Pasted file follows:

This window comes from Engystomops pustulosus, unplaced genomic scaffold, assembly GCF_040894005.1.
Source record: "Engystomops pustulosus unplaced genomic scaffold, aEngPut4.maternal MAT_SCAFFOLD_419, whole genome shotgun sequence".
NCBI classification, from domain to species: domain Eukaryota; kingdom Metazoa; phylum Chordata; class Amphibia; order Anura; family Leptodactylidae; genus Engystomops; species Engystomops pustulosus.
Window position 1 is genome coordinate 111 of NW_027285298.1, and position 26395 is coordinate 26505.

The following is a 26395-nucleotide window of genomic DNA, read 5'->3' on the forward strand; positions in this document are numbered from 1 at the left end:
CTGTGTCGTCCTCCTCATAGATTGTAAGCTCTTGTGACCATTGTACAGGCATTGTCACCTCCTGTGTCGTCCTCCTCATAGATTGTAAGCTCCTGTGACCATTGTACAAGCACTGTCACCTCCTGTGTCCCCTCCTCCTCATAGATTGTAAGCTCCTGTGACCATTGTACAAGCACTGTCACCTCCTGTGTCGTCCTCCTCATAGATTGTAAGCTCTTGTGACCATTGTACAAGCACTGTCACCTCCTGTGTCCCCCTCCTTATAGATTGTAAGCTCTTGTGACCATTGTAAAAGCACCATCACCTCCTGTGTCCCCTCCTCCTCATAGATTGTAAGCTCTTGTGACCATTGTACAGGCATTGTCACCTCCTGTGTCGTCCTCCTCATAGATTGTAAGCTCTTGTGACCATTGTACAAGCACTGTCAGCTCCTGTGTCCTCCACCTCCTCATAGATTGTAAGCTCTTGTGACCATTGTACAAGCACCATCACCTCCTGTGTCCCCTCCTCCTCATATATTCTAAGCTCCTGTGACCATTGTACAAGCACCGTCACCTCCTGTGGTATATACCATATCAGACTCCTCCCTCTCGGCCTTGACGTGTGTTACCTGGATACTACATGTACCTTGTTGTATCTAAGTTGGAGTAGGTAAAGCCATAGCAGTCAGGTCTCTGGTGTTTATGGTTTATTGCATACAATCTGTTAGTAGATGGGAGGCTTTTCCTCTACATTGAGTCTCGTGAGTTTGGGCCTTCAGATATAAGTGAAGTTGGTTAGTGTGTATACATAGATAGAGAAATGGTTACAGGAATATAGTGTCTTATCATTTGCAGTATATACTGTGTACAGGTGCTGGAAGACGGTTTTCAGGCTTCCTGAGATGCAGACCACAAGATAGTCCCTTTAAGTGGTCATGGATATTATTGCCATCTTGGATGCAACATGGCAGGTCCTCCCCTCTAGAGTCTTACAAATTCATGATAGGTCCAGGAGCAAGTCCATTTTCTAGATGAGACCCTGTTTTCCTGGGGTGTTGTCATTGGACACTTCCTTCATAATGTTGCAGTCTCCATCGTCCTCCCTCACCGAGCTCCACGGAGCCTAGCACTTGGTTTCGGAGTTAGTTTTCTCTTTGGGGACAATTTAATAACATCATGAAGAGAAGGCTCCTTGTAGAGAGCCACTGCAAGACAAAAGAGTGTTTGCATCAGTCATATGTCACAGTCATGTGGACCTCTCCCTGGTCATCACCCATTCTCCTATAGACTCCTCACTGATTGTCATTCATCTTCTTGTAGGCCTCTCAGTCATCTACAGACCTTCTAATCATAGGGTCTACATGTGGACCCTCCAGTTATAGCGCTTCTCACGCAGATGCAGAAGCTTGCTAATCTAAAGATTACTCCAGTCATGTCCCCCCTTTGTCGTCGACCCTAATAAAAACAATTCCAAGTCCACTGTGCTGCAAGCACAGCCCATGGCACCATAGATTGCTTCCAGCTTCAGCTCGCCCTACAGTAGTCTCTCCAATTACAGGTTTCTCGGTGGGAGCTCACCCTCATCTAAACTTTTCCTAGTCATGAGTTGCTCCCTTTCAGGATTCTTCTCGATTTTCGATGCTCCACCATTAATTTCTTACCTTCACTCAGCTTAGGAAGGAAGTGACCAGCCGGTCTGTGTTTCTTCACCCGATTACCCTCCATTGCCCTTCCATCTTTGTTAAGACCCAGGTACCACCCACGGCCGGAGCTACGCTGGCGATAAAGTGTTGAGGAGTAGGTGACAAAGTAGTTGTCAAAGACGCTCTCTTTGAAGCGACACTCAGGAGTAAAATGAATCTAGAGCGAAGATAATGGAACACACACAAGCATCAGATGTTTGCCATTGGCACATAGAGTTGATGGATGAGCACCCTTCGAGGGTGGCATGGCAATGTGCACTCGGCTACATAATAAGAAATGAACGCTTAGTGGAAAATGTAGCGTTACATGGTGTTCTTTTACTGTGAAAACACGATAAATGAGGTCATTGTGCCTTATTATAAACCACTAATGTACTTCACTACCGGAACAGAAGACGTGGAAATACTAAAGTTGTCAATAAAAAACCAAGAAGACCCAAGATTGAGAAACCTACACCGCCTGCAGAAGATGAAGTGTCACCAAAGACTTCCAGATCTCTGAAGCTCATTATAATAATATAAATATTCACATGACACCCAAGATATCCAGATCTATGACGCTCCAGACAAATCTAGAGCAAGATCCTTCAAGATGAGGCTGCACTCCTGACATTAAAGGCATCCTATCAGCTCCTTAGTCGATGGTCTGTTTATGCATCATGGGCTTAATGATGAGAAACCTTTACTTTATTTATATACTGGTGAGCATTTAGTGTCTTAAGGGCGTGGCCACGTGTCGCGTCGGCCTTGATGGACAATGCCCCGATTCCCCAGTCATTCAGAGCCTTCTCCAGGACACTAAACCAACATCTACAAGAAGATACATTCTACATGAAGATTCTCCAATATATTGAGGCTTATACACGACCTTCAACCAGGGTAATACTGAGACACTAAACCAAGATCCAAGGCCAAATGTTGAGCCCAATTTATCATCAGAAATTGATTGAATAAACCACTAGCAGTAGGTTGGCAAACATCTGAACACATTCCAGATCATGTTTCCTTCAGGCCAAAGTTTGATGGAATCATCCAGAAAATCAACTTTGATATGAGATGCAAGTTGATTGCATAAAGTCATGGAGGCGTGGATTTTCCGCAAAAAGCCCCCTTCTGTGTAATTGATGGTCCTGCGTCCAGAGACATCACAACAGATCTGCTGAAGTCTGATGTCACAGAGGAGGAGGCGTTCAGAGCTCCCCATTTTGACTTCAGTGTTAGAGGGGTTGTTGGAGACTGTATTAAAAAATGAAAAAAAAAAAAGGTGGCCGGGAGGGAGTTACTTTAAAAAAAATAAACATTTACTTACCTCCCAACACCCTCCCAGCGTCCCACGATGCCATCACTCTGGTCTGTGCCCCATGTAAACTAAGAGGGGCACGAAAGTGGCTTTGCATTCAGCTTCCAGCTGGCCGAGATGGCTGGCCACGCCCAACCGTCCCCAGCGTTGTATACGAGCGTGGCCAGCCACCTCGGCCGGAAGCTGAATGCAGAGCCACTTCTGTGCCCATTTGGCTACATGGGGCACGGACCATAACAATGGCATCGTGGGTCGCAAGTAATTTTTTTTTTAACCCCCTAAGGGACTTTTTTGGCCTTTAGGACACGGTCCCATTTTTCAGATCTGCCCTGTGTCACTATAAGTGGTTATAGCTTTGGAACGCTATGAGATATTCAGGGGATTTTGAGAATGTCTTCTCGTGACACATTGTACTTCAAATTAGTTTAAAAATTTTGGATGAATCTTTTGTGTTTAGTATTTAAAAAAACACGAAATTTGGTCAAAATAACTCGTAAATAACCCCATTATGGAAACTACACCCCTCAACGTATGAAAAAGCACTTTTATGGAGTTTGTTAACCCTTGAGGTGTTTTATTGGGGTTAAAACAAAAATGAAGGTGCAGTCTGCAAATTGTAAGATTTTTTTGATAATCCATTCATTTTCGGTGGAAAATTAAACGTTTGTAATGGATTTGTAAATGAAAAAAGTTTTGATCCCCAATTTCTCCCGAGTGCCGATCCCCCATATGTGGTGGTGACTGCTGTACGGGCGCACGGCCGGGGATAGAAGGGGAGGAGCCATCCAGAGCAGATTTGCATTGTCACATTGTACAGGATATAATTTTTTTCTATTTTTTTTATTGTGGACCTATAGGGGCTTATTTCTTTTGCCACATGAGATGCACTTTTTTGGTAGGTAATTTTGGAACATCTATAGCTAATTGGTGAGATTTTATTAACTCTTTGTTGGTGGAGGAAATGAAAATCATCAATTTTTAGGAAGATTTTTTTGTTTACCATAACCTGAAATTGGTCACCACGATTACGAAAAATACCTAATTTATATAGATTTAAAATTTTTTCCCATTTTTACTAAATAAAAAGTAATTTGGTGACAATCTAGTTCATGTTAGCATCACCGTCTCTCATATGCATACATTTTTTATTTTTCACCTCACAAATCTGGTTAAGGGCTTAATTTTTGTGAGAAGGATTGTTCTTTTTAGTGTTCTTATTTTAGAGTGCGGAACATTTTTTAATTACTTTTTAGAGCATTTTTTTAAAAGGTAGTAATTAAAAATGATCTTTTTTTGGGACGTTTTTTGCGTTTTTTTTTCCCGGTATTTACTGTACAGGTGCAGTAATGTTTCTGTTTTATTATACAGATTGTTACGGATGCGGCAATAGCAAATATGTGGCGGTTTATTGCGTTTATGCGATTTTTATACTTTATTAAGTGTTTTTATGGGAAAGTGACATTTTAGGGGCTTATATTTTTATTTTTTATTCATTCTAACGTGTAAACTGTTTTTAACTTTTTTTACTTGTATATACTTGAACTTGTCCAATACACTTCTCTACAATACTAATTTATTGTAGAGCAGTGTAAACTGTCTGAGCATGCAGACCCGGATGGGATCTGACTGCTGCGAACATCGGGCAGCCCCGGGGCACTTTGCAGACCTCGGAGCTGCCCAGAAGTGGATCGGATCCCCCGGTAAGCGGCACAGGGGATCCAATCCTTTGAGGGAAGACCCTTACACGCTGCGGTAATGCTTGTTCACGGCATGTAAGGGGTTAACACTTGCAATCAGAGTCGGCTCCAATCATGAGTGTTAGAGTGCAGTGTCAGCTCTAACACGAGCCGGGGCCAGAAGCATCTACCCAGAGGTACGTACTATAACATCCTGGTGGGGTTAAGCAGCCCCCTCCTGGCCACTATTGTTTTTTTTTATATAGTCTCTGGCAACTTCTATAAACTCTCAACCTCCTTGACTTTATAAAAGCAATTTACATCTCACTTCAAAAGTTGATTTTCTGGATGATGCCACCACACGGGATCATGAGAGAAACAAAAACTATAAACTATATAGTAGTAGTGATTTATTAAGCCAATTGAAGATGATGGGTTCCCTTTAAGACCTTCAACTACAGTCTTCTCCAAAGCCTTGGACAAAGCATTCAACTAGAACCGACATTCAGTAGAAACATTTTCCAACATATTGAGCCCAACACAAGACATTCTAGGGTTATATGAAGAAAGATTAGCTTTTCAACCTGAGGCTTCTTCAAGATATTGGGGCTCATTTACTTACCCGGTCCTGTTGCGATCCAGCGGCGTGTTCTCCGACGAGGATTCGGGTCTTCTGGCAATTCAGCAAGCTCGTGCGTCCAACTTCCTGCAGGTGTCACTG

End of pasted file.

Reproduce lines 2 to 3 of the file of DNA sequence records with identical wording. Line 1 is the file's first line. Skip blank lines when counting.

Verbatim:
Source record: "Engystomops pustulosus unplaced genomic scaffold, aEngPut4.maternal MAT_SCAFFOLD_419, whole genome shotgun sequence".
NCBI classification, from domain to species: domain Eukaryota; kingdom Metazoa; phylum Chordata; class Amphibia; order Anura; family Leptodactylidae; genus Engystomops; species Engystomops pustulosus.